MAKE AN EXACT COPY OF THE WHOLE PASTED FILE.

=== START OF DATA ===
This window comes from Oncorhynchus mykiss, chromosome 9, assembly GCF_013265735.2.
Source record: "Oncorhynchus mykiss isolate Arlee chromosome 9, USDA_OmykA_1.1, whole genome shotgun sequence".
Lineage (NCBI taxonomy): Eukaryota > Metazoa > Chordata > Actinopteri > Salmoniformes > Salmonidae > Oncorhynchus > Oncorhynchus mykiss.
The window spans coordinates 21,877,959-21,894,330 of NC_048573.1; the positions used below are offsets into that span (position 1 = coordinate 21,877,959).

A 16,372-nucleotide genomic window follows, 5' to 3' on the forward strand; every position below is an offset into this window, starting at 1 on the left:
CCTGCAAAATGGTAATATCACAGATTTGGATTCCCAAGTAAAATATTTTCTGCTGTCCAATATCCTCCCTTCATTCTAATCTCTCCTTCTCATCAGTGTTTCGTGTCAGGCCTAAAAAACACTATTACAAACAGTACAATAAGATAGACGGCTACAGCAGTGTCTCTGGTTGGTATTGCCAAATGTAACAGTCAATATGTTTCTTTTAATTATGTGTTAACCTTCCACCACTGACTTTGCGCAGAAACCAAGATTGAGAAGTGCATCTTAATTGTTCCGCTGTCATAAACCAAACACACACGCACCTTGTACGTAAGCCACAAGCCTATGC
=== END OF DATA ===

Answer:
This window comes from Oncorhynchus mykiss, chromosome 9, assembly GCF_013265735.2.
Source record: "Oncorhynchus mykiss isolate Arlee chromosome 9, USDA_OmykA_1.1, whole genome shotgun sequence".
Lineage (NCBI taxonomy): Eukaryota > Metazoa > Chordata > Actinopteri > Salmoniformes > Salmonidae > Oncorhynchus > Oncorhynchus mykiss.
The window spans coordinates 21,877,959-21,894,330 of NC_048573.1; the positions used below are offsets into that span (position 1 = coordinate 21,877,959).

A 16,372-nucleotide genomic window follows, 5' to 3' on the forward strand; every position below is an offset into this window, starting at 1 on the left:
CCTGCAAAATGGTAATATCACAGATTTGGATTCCCAAGTAAAATATTTTCTGCTGTCCAATATCCTCCCTTCATTCTAATCTCTCCTTCTCATCAGTGTTTCGTGTCAGGCCTAAAAAACACTATTACAAACAGTACAATAAGATAGACGGCTACAGCAGTGTCTCTGGTTGGTATTGCCAAATGTAACAGTCAATATGTTTCTTTTAATTATGTGTTAACCTTCCACCACTGACTTTGCGCAGAAACCAAGATTGAGAAGTGCATCTTAATTGTTCCGCTGTCATAAACCAAACACACACGCACCTTGTACGTAAGCCACAAGCCTATGC